HSBC Eyes 'Non-Bank' In First Direct Revamp
HSBC will seek to exploit new rules governing the length of time it takes to switch current accounts by relaunching First Direct, its telephone and internet-based bank.
I understand that HSBC, which launched First Direct in 1989, plans to target younger consumers with a revamp of First Direct that will position it as 'the non-banky bank', according to insiders who have been briefed on a new marketing campaign which is scheduled to launch in May.
HSBC disclosed last week in its annual results for 2012 that its UK operations had lost more than £650m, although this was largely due to a near-£2bn provision for the mis-selling of payment protection insurance and interest rate swap products.
The lender, the largest in Britain by market value, does not separately disclose First Direct's financial results, but the internet bank's customer base has stagnated in recent years, according to insiders.
First Direct has approximately 1.2m customers, and HSBC is understood to be targeting an increase of roughly 10 per cent by the end of the year.
The new image for the business, which will include First Direct's first television advertising for many years, will, HSBC executives hope, enable it to take advantage of new rules for account-switching that come into effect later this year.
The Government has pushed for the new rules, which will force banks to help customers switch providers within a week, in order to bolster competition, one of its priorities for reforming Britain's banking sector.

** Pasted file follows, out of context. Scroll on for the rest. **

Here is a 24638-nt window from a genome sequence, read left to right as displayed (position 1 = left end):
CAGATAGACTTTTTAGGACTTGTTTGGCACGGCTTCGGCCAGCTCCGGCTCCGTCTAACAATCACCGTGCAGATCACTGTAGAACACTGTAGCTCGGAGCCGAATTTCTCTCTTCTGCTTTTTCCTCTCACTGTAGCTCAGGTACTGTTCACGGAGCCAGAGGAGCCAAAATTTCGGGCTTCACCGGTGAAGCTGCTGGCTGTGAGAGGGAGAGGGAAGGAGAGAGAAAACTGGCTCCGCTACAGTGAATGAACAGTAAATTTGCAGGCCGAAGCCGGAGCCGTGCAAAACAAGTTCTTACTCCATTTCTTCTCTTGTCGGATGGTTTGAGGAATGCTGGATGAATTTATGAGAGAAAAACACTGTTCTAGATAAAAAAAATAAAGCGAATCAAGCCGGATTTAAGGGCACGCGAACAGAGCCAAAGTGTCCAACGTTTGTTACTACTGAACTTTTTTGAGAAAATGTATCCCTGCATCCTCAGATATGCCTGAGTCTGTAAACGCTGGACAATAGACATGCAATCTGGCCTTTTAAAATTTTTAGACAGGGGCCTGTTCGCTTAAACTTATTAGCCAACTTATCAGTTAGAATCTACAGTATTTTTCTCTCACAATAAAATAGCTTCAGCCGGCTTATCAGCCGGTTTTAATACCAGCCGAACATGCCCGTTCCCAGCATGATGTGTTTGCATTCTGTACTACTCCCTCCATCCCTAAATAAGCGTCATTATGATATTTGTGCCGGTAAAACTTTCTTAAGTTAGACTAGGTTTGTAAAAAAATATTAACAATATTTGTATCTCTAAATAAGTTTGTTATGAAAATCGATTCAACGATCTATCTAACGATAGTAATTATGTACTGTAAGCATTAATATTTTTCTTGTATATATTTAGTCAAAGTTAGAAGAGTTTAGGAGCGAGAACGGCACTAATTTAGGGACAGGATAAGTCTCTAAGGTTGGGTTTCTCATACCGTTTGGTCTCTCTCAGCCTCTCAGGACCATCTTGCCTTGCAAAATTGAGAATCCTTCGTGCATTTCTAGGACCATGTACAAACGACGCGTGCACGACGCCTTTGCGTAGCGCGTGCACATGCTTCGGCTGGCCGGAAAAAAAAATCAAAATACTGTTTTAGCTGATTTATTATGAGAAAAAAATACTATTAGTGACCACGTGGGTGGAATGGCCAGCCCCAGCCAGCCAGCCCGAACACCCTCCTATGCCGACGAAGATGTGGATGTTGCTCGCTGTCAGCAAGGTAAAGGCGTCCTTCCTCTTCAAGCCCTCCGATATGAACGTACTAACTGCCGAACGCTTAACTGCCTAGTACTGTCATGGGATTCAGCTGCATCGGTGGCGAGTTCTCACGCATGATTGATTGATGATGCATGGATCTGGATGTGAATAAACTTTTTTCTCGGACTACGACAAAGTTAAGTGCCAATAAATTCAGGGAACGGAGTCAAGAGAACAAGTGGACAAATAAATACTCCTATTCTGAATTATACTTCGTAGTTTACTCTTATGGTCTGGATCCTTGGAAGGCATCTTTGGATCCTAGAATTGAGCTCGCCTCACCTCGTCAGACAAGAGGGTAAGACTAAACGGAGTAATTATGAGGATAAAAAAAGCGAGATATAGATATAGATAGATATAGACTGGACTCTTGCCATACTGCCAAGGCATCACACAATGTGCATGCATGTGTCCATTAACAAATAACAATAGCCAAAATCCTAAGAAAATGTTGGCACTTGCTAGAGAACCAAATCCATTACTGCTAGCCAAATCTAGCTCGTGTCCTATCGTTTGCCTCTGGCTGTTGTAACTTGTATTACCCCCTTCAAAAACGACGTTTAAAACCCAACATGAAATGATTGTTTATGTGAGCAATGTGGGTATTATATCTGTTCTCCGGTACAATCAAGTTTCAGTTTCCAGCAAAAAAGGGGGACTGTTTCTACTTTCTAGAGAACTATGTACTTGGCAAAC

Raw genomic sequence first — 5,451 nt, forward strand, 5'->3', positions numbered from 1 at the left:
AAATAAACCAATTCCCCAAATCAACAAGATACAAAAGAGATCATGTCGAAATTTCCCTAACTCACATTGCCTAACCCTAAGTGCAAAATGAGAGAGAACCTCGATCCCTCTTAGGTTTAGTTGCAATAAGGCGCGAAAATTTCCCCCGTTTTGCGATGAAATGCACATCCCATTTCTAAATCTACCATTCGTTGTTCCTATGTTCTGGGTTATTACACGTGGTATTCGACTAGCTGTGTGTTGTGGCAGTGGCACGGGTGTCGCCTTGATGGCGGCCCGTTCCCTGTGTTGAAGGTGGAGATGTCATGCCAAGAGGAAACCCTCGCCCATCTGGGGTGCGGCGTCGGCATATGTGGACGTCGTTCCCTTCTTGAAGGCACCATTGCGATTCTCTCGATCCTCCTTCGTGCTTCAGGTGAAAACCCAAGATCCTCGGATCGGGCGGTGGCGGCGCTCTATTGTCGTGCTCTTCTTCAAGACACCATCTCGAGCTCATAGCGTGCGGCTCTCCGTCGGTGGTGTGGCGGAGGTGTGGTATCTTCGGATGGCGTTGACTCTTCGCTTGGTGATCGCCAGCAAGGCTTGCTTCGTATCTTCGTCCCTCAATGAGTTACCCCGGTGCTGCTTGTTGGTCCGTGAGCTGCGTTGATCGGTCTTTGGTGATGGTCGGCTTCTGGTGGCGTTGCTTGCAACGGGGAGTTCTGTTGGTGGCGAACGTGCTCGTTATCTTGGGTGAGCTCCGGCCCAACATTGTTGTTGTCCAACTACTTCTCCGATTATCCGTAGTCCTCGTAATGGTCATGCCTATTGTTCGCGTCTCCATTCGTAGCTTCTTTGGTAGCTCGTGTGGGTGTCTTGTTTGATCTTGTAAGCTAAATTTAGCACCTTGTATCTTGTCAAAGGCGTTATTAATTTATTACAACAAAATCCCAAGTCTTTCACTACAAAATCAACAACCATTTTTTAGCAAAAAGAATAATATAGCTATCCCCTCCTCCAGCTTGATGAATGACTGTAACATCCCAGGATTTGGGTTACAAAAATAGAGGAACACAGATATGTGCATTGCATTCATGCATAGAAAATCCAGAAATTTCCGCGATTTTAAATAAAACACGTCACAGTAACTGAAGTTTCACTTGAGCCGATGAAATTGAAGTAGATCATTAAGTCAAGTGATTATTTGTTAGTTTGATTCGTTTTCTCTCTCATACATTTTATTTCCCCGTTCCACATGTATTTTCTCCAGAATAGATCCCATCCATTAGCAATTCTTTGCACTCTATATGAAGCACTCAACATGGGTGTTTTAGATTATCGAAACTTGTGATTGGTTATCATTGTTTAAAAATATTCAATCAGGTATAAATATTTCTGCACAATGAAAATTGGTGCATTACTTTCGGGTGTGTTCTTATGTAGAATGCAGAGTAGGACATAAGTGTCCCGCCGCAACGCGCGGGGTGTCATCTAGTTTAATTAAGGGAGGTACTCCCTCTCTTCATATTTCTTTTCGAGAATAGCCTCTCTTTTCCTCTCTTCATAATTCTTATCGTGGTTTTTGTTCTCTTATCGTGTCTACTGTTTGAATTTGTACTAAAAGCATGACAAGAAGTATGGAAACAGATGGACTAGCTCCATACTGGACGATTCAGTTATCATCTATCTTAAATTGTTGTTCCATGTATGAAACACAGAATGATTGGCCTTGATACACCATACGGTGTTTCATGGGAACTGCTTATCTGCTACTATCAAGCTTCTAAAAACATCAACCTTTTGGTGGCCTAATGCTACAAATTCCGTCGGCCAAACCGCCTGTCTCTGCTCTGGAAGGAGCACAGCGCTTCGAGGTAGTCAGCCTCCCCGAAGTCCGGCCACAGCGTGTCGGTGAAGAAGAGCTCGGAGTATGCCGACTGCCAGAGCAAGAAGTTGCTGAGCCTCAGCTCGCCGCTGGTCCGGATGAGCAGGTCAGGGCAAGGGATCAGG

New entrants to the sector, such as Metro Bank, are also expected to increase their spend on marketing with the advent of the new regime, while high street giants such as the taxpayer-backed NatWest and Halifax, will use the new regime to seek to entrench their positions, analysts expect.
First Direct is frequently praised for its customer service, but a lack of marketing spend behind the brand has left its performance "underpowered", according to one HSBC executive.
The bank recently lowered the threshold for customers to use a First Direct account free of charge from a £1500 deposit base or monthly credit to £1000.
Based in Leeds, First Direct will mark its 25th anniversary next year. An HSBC spokesman said:
"We are currently working on a new marketing campaign to reawaken the appeal of the UK's best bank for customer service. In line with this we have just reduced the monthly amount customers need to credit into their accounts from £1500 to £1000 for a fee free account with us.
"The new brand campaign which launches in a couple of months will mean we will back on TV again. The campaign is based around the 'nonbanky' nature of First Direct. It's an exciting time for First Direct and we want be a natural choice for customers looking to switch their banking this year."